How taking IELTS helped me in daily life

February 6, 2016


I needed to take an IELTS test (International English Language Testing System) for a visa. I’ll tell you more later, everything is still in process now, so not to jinx.

The results came in yesterday and I wanted to share the experience and how taking IELTS actually ended up helping my daily life. And this might come handy to those of you who need to take the test for visas as well.


IELTS resources via

A few tips on preparing for the test. The British Council resources you get when you register for the test are ok, go through them once and don’t focus too much on them – they’re mostly checking if you understood the mechanics of the test itself and that’s it.

I’ve learned everything from these two brilliant blogs:

They’re pure gold, study them thoroughly if you need a good band score, thank me later. Don’t read the comments in those blogs as they will only make you depressed.

As a result, I have achieved my goal (the visa requirements were “at least 7 for each band”) scoring the total band of 8.5 with the following breakdown:

Listening 9.0
Reading 9.0
Writing 7.0
Speaking 8.0

I did practice listening and reading – did both practice tests at home twice, so that definitely helped; only practiced some writing the day before the test (obviously, this was a mistake and I should have spent more time practicing IELTS writing) and didn’t practice speaking at all, but looked through the requirements for each band and read a few posts from the blogs mentioned above.

Here’s how prepping for IELTS helped me in daily life

How IELTS helps in daily life via

  1. First off, I started paying more attention to structuring my writing. Work emails, chats, letters to family – everything turned, Martix-like, into structural paragraphs, each one holding one main idea, supporting ideas and examples, followed by the conclusion.
  2. While preparing for the test, I would write down unknown English words and look them up. I have numerous post-its with words like “scorching”, “gullible”, “jaundice” and “pertinent”. Not sure how this will help in daily life, but the habit is there now – looking up unknown words. Come to think of it, I used “scorching” twice in conversations since, with the astounding effect on the audience :-)
  3. I definitely went out of my comfort zone, had a few stressful days and felt good achieving the goal. Achieving goals feels good, reminder to self: get out of the comfort zone more often. These strong emotions do flex your.. uhm.. which part of the brain does emotions? So that one was definitely flexed and we all know – exercise is good for you.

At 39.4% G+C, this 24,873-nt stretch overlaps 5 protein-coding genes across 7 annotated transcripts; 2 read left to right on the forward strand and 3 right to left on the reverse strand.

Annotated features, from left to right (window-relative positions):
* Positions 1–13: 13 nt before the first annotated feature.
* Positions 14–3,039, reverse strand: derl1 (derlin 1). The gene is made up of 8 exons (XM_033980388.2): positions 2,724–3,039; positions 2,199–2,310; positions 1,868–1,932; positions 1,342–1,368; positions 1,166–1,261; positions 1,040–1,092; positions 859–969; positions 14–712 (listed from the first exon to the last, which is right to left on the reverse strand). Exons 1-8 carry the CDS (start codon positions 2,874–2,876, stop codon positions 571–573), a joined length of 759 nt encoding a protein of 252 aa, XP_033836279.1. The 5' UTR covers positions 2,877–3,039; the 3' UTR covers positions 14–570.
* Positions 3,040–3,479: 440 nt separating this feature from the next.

4. I started reading even more. “Love, aren’t you supposed to be studying for IELTS?” – “This IS studying, I’m practicing my reading!”
  5. When asked the question, I am now very focused on answering the actual question right away in my response. It may sound weird, but try observing people’s conversations – often there is so much talking for the sake of talking! And sometimes it’s even worse – some people don’t know what is it that they’re really they’re asking when they ask. In IELTS it’s important to answer the question and not wander around showing off your vocabulary. So studying brought this interesting aspect of my daily life to the surface.

Reasoned conclusion

Those of you who practiced for the test will get the pun from this headline. By the way, I didn’t use this “followed by a reasoned conclusion” line in the essay. Maybe that’s why there’s a 7 for writing, who knows :-)

Anyhow, preparing for a test was fun, considering the fact that I took my last test… let me think.. well, not so long ago, so scrap that. Taking tests when you’re out of school is fun. Period. You stress, you keep reminding yourself that you’re an adult and that it’s not worth your mental health worrying that much, and worse comes to worst, you’ll pay another 750RM and take another test. But, hey, 750RM is 3 days of diving…

You learn new things (like tricks how to pass an IELTS test), which are undoubtedly invaluable in daily life. You read more, you talk more, you have to practice writing with a pencil. A PENCIL!

Sarcasm aside, you get posts like this as an output. Thank you for reading, by the way, I salute you. If you are preparing for taking your IELTS, I wish you good luck. Read those two blogs, practice taking the test, don’t drink any water before the test, else train to hold your bladder for 3 straight hours. That’s it from me.


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